It’s pretty obvious that the internet has become a part of daily life in so many ways. It has become a valuable information resource, improved the way in which we communicate, improved shopping and entertainment, and shows up more and more in the things we own. Like anything, there are people who have been harmed. Some types of harm are financially through identity theft or stolen credit cards, harm to our children who encounter strangers online, and even our reputations can be harmed. As I read the various news stories that emerge here and there about these situations, one thing always seems to come to light as to why . . . when it comes to the online world we tend to forget about everything we have learned in terms of protecting ourselves and appropriate behavior. The truth is that the lessons we learned growing up, the safety precautions we take everyday, and teach our kids still apply online. So let’s start with the first one . . . ‘Locking the doors’.
Our doors to our house, cars, businesses, etc. all have locks. They have these for a reason. That reason is to keep out others that may seek to do us harm. Computers have locks too and are designed to do the same thing . . . keep others out that may seek to do us harm. These ‘locks’ come in the form of firewalls, encryption, and passwords.
A firewall is a software security system which blocks malicious content from coming in to a computer and going out. Think of it in terms of a security guard posted at your computer’s doorway that monitors incoming and outgoing data. Firewalls can be a hassle at times as well and be too good wherein they block everything making the computer difficult to work with. Often times the problem becomes where there are multiple firewalls running and the user is unaware. For example, microsoft windows (XP and newer) has it’s own firewall software that is by default turned on. Most anti-virus software also comes with firewall software. On top of that, if you have a router for your internet signal . . . that device often has a firewall system in the device. Therefore, it is possible for users to have 3 firewalls running at one time which can cause multiple user issues.
Pick one. and turn the others off. If you use a router, I recommend using the router’s security systems and turn the other firewall systems off. The Windows firewall often causes conflicts and most support services recommend turning it off anyway. If you are not using a router, use the firewall system within your antivirus software.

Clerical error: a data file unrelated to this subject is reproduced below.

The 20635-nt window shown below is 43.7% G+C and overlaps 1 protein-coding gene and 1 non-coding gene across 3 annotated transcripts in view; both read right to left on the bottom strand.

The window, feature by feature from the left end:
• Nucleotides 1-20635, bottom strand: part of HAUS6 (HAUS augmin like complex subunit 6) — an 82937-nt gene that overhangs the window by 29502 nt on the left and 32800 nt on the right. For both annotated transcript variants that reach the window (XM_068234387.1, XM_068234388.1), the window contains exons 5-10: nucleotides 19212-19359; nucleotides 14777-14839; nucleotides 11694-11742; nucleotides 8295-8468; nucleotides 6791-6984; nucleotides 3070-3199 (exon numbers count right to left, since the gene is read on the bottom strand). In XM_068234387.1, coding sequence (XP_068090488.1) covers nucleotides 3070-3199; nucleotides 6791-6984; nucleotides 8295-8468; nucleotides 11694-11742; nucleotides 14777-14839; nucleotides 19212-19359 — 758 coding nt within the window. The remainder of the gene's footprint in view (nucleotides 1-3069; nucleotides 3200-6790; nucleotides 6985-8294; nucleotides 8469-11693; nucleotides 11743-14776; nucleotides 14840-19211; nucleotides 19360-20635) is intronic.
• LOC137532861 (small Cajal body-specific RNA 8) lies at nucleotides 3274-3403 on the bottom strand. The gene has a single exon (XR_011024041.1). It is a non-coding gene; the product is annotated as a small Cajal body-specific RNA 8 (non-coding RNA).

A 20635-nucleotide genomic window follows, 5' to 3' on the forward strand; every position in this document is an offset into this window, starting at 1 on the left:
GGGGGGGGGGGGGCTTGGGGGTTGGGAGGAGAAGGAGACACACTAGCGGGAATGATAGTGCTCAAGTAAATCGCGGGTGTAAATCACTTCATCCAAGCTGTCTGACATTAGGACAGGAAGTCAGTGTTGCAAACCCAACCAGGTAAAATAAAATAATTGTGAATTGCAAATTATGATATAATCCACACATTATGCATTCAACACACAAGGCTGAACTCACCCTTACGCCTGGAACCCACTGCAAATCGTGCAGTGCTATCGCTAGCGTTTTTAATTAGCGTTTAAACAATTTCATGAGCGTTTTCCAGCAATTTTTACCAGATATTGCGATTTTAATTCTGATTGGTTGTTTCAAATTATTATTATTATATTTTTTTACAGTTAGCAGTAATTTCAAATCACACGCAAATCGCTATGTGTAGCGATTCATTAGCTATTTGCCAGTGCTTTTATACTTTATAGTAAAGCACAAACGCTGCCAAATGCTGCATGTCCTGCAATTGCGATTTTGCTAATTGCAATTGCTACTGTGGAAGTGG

There are two basic ways that passwords are used: 1) To physically deny access to a computer, and 2) To deny access to accounts that have been created online. Let’s take a look at both.
All computers have a password protection system built in. Windows allows you to do this at several points:
1. You can create multiple user accounts (which is great if you are sharing a computer amongst family members) and password protect each. When the computer starts up, all of the accounts are visible and you select which one you wish to use. Then enter the password for that account. This way, the kids’ accounts can have custom controls set on their account and not access Mom and Dad’s accounts.
2. Coming back from a screen saver.
3. Individual folders that are shared over a home network. If you are in a multi-computer household, you can share files and folders amongst the computers. Some of those folders you may not want accessible to everyone and you can assign passwords and sharing on individual folders by right-clicking on the folder and selecting the ‘Sharing’ tab.
Passwords will also be assigned to online accounts for social networking, email, bills, etc. I recommend NOT using the same password for everything. Managing all them obviously presents a problem, but can be easily done through the use of a spreadsheet or individual text files. Whatever means you use to store all of the passwords, keep the folder locked or ‘buried’ somewhere.
Securing the Router
Router’s are becoming more and more prevalent in homes today. Wireless routers are a great means to broadcast your internet signal throughout the house and make use of the signal for a wide variety of devices (i.e. laptops, shared printers, iPod Touch, Blu-Ray players, TV’s, etc.). Here’s the kicker to wireless routers . . . the signal travels outside of your house for several feet. So if your router is not secure, anyone with a wireless capable computer or device can access the signal. If you are sharing files amongst computers, they can also access those files.
Routers have a lock down security features known as WAP and WEP encryption. Both provide a lengthy character access code when enabled. Any device attempting to use the signal must enter the assigned code. Once set up on a device, you don’t have to worry about entering it again since it becomes stored on the device. WAP is a better feature, but WEP is suitable as well.
These are just some ways you can ‘lock the doors’ on your computer use. In Part II of the series, we’ll take a look at custom settings for the kids. What are your thoughts?